Trail/Nelson based nurse practitioner Grace Nakano is now at J.L. Crowe Secondary School one morning a week to serve students with a confidential walk-in clinic. The clinic is private and is open on Thursday mornings from 9-10:30 a.m.

School nurse offers care, advice and privacy

Registered nurse practitioner Grace Nakano has set up shop in the J.L. Crowe front office as an on-site health professional.

Trail high school students now have a nurse at school to answer all of their health questions.

Registered nurse practitioner Grace Nakano has set up shop in the J.L. Crowe Secondary School front office as an on-site health professional, providing confidential care and advice to students.

Nakano has already begun seeing patients at the high school and says the service is there for students who need privacy or objective answers about a medical issue.

“I think that a lot of times, even though a student has family and friends they usually talk to, they may be more comfortable talking to a health care provider,” she said from the health office at the Trail high school.

“Especially in a small town, sometimes students can be hesitant to talk to a family member or their family doctor. They could have friends or family who work at a clinic or might not understand privacy issues.”

Student privacy is something that the new clinic and nurse takes seriously. The school won’t be keeping records of who goes to see Nakano, what was spoken about, or when they visited. The service is an extension of Interior Health with the school acting as a venue.

“I feel that it is important to be up front about that,” said J.L Crowe Principal David DeRosa. “There will be times where the kids will go in and talk to Grace and the parents won’t be aware. There is a health care legislative component to that and we just want to be transparent about it.”

Nakano is a registered nurse practitioner, which means that her job description covers more than the average nurse. She can write specialist referrals, x-rays, blood work, pregnancy tests, writing birth control prescriptions and tests for sexually transmitted diseases, among other services.

DeRosa says the new on-site nurse also benefits students with run-of-the-mill health questions who don’t want to sit in the emergency room at Kootenay Boundary Regional Hospital (KBRH).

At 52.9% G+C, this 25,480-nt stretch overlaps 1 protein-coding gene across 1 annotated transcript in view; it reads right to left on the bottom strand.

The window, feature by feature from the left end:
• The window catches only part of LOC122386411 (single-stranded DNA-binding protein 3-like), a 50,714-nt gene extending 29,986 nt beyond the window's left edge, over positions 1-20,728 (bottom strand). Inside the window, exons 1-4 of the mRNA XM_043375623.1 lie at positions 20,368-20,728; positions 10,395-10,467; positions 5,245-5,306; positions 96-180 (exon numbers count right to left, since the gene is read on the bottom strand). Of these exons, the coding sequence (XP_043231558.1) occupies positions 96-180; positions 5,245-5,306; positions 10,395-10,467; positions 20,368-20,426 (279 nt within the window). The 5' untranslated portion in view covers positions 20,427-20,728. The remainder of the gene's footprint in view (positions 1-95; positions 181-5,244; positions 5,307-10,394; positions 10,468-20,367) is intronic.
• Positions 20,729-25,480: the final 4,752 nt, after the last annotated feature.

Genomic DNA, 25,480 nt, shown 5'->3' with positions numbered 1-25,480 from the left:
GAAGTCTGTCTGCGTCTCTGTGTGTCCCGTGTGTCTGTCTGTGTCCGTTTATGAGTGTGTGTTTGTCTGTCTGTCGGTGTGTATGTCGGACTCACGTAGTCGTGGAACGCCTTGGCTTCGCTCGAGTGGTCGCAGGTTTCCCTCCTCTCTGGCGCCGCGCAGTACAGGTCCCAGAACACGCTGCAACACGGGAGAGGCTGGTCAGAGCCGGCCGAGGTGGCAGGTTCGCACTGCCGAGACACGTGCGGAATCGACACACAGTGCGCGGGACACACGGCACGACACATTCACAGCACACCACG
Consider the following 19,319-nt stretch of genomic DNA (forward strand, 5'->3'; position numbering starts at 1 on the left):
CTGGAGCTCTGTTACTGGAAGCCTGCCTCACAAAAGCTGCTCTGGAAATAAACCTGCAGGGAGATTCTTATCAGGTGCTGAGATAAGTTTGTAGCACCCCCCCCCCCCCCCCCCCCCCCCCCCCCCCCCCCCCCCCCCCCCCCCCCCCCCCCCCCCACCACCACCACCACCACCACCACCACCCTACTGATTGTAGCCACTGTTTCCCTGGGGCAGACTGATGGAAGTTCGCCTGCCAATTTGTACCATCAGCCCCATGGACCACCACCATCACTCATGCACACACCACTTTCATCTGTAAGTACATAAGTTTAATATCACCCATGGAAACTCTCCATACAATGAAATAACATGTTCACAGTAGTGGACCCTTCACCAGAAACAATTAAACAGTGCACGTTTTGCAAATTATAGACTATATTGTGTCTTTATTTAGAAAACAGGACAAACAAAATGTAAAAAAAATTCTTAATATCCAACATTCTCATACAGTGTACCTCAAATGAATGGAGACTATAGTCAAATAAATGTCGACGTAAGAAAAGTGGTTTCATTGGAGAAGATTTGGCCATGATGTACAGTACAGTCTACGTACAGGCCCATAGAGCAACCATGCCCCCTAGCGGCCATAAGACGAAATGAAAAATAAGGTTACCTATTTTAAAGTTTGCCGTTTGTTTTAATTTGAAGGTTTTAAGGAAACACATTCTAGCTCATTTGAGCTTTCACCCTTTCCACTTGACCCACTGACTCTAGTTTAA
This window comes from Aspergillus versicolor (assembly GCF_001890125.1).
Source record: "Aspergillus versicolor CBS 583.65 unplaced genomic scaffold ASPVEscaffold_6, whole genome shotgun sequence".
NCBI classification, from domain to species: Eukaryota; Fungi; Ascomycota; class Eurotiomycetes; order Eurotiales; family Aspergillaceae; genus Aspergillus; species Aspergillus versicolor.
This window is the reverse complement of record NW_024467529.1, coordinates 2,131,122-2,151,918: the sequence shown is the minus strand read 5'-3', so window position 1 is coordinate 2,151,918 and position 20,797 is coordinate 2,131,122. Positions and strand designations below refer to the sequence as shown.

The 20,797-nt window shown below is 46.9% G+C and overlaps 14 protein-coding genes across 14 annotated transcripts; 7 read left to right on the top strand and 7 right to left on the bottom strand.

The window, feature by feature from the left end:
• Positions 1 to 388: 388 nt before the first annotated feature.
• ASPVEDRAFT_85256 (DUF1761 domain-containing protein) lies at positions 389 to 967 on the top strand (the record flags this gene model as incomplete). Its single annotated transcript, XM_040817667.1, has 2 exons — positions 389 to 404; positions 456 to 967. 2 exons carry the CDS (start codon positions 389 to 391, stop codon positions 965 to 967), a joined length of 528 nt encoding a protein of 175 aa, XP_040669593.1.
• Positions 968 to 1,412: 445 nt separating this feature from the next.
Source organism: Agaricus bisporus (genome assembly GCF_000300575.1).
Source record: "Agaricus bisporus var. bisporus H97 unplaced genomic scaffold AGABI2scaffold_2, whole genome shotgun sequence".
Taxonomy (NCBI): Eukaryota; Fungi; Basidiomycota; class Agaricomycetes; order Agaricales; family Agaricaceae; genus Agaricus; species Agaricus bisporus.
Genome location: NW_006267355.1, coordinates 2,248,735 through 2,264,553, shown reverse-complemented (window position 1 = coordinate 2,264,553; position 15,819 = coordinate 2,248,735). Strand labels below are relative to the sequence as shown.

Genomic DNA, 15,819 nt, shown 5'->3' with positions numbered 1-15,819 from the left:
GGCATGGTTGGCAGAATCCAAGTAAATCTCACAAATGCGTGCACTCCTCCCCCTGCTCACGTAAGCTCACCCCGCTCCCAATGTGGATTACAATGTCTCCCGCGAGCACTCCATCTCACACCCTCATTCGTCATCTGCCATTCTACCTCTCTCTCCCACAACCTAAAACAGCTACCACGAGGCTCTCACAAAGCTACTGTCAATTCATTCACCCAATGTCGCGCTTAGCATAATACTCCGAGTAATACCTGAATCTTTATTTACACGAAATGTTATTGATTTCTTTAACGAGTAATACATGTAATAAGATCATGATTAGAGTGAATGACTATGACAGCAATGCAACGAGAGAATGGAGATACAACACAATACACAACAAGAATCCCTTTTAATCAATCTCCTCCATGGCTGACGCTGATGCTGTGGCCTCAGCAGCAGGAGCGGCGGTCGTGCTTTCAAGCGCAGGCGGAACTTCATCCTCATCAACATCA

“I asked the kids at our grade-wide meeting, how many of them had sat in the emergency room for two hours, and everybody’s hands went up,” he said, adding that the clinic will also benefit students who are new to the school. “We know that if you are new to the area, it is very difficult to get access to a family doctor. What is our priority? Our priority is the students.”

Although the clinic is still in its infancy, DeRosa says he has already heard plenty of encouraging feedback from parents and students.

“I have heard lots, and it was all positive,” he said, adding that he has spoken to members of the community as well. “It isn’t just parents either which is interesting. I have also heard good things from the community both through telephone and through email. They see the positive benefits of the clinic.”

With a background in mental health care, Nakano says her experience is well-suited for the needs of high school students who may not be getting the help they need.

“I work in mental health at the Kiro Wellness Centre with at-risk and vulnerable populations,” she said. “I have capacity within my position to take on more patients or do some more outreach and I figured that high school students have some vulnerabilities. So I thought it would be a good place to reach some of the higher risk students that might need health care and don’t have access to it.”

Nakano is at the Trail high school on Thursday mornings from 9-10:30 a.m.

For the rest of the week, Nakano works at the Kiro Wellness Centre in Trail and at the Nelson Mental Health and Substance Abuse Services facility. She also spends a couple hours a week with high school students at L.V. Rogers Secondary School in Nelson.

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